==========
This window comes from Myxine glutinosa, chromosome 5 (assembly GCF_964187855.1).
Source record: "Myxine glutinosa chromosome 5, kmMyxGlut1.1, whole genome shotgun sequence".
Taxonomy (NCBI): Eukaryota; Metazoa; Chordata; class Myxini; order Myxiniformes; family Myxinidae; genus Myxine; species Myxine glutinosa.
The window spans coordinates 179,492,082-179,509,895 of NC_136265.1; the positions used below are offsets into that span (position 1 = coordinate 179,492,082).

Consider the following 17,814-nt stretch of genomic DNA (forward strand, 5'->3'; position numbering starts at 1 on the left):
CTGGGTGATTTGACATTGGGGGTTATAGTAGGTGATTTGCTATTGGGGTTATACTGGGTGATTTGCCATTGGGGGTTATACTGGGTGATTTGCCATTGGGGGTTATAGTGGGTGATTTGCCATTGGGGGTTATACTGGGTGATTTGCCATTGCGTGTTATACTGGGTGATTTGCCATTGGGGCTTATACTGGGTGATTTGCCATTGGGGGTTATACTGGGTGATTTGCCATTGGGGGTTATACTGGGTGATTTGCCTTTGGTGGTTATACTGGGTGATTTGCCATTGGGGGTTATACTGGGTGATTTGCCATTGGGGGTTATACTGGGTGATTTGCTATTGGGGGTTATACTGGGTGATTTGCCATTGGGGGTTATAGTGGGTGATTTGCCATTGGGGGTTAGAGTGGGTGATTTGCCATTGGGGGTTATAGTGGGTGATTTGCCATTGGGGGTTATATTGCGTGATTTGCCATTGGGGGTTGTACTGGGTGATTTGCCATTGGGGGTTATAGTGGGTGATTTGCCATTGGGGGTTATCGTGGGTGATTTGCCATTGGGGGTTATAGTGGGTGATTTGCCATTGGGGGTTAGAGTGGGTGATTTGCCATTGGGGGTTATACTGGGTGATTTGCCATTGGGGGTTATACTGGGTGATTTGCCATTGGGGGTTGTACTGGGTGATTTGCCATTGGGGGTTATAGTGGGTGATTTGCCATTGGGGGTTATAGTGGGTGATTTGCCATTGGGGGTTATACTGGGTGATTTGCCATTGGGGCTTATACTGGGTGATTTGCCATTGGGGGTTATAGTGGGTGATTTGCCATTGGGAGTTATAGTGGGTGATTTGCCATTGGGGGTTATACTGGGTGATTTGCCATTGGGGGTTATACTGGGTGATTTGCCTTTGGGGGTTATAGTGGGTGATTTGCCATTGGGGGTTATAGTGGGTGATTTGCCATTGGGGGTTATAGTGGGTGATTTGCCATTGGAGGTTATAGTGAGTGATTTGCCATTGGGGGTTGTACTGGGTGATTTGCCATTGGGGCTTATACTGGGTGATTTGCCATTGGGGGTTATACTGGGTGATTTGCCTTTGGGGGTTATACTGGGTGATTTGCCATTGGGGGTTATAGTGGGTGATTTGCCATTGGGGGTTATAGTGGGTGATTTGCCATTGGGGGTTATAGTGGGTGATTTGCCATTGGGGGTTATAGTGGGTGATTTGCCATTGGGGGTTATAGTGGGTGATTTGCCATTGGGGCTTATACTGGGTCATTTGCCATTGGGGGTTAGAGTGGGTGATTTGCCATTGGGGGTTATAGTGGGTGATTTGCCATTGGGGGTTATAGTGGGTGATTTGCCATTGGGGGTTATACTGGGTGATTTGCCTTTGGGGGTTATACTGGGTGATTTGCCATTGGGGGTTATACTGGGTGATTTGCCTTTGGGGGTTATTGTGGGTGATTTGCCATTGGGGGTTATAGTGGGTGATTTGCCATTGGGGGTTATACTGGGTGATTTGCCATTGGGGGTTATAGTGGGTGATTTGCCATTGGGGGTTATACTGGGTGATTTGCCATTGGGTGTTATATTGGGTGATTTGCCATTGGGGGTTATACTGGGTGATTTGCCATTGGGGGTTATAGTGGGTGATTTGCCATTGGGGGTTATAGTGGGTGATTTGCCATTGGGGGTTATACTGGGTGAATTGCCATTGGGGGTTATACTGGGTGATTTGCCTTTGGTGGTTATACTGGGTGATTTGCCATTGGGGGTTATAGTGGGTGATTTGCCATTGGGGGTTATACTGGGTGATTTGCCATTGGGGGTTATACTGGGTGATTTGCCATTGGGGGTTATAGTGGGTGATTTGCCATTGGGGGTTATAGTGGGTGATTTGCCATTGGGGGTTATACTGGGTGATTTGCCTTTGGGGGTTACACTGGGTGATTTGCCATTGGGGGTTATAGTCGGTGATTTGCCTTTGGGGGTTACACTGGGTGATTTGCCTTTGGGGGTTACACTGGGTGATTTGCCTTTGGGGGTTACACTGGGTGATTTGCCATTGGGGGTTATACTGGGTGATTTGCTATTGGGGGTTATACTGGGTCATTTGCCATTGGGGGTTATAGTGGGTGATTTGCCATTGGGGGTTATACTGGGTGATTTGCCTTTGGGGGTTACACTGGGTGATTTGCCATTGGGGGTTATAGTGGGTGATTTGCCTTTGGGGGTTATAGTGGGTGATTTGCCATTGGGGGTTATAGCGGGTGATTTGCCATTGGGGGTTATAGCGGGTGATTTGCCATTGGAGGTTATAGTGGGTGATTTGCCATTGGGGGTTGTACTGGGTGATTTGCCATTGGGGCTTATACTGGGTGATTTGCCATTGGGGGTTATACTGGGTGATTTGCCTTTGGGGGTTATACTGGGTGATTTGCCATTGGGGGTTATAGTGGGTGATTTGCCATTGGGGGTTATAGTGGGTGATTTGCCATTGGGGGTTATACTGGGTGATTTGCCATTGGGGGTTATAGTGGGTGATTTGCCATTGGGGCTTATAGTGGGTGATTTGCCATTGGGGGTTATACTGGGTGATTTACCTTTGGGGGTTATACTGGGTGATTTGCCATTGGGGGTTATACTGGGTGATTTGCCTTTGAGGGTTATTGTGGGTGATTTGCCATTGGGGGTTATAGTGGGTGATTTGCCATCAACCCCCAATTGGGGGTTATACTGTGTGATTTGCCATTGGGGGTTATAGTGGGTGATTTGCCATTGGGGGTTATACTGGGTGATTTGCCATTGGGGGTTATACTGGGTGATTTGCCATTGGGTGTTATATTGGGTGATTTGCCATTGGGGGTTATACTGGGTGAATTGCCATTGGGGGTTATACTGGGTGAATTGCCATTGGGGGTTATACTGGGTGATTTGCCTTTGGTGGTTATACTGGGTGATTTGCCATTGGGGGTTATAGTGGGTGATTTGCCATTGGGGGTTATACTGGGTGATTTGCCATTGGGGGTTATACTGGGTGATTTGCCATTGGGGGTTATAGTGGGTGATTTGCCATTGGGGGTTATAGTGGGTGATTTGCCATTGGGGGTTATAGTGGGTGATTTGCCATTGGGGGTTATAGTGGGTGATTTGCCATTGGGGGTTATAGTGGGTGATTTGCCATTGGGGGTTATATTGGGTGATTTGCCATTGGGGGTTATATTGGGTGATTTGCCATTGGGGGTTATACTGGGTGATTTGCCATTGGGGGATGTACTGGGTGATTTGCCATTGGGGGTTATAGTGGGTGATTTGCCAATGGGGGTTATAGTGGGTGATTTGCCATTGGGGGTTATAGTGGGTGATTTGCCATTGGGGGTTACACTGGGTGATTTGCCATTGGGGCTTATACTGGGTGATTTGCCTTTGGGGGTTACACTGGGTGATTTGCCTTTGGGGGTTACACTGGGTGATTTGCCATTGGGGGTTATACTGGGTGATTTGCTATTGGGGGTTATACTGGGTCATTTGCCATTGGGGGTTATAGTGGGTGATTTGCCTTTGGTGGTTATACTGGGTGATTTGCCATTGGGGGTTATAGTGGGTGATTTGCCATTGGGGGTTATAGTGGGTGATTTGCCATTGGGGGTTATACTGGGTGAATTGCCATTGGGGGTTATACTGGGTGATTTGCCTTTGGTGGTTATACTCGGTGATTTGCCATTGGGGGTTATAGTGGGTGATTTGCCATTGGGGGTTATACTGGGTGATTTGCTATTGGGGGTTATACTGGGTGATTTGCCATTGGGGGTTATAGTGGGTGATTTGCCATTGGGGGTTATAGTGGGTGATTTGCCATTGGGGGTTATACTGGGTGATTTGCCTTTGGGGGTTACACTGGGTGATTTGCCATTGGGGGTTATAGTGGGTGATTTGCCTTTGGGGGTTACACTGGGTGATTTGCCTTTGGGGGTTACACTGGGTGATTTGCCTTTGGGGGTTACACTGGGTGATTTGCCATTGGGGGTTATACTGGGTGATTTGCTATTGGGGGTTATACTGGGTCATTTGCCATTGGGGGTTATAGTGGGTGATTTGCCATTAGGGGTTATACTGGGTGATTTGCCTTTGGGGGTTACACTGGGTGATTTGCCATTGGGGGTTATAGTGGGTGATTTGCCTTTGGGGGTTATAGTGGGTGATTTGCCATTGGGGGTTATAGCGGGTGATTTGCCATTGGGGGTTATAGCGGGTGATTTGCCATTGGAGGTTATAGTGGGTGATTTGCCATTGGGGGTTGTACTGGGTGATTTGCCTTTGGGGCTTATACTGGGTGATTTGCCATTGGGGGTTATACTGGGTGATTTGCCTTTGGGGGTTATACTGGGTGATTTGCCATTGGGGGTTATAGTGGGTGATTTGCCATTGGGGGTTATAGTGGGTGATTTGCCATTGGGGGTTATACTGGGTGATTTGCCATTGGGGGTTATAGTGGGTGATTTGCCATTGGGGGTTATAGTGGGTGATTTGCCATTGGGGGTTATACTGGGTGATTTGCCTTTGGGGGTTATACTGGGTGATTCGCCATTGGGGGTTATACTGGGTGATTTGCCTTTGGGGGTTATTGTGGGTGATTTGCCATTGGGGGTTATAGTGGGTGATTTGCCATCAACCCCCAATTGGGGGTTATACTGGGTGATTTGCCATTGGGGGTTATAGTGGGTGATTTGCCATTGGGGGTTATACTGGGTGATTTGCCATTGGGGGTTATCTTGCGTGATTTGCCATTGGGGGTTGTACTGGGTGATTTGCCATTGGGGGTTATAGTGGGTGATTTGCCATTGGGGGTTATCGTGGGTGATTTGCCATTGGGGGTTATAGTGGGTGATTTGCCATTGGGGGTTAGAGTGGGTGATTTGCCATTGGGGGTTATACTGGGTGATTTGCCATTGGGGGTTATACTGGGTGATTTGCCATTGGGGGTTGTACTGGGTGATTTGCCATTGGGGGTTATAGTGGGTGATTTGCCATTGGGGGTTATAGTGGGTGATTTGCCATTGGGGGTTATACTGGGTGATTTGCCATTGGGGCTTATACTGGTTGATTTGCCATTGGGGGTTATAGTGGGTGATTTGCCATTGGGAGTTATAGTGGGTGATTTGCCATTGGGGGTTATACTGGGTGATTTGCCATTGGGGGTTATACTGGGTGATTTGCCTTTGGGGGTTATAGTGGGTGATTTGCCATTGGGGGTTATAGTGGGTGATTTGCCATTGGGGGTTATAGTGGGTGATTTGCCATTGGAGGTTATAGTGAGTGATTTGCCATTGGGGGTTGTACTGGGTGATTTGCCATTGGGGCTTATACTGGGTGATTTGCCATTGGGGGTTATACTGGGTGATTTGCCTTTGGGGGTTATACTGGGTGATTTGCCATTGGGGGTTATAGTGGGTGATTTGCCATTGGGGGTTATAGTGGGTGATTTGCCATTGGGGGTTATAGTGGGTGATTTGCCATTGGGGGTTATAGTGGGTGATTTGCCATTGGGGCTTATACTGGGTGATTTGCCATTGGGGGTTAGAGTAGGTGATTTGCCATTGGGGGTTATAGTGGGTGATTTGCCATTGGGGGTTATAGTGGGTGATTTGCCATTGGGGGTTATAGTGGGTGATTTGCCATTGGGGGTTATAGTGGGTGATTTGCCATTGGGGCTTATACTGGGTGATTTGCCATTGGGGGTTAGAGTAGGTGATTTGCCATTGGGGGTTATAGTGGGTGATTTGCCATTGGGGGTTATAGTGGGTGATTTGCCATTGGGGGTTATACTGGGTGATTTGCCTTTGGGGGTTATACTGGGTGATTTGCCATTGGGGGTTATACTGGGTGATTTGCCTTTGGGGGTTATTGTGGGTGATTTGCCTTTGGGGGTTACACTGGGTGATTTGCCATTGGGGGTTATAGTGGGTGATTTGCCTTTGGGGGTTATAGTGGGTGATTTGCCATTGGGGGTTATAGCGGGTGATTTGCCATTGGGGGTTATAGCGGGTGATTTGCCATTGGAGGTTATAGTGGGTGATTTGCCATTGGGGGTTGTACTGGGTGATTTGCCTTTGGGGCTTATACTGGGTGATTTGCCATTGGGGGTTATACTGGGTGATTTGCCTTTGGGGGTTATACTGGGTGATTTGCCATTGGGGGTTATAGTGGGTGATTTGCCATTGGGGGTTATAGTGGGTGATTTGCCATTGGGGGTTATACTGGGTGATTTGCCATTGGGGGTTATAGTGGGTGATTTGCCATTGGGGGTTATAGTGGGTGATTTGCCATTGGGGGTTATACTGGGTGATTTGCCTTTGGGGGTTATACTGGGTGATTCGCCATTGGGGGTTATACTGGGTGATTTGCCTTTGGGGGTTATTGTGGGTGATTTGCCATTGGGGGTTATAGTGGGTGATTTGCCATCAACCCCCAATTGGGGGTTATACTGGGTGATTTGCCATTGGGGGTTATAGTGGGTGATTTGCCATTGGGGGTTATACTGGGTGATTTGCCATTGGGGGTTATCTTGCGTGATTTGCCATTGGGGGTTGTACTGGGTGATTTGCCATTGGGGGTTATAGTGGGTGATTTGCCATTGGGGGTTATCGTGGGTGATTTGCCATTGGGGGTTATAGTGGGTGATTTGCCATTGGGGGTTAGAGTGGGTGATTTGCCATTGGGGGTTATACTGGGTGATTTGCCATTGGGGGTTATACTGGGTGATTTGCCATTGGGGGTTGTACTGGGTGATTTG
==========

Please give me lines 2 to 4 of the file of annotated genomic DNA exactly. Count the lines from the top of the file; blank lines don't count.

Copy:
Source record: "Myxine glutinosa chromosome 5, kmMyxGlut1.1, whole genome shotgun sequence".
Taxonomy (NCBI): Eukaryota; Metazoa; Chordata; class Myxini; order Myxiniformes; family Myxinidae; genus Myxine; species Myxine glutinosa.
The window spans coordinates 179,492,082-179,509,895 of NC_136265.1; the positions used below are offsets into that span (position 1 = coordinate 179,492,082).